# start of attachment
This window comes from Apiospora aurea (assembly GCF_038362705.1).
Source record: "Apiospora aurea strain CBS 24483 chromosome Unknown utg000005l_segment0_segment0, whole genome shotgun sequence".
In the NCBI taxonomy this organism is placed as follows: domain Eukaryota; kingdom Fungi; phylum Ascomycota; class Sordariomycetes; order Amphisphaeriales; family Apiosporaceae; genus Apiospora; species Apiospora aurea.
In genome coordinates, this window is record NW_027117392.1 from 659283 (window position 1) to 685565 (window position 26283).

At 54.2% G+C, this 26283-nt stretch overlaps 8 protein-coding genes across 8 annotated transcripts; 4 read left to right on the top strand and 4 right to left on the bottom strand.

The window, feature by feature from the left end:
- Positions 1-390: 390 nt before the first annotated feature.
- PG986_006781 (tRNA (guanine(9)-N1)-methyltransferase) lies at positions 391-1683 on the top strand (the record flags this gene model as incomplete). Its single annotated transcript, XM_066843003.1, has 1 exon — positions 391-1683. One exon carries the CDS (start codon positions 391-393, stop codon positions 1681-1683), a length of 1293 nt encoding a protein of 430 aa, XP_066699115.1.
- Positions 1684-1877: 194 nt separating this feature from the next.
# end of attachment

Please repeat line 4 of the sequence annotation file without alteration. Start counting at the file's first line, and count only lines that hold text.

In genome coordinates, this window is record NW_027117392.1 from 659283 (window position 1) to 685565 (window position 26283).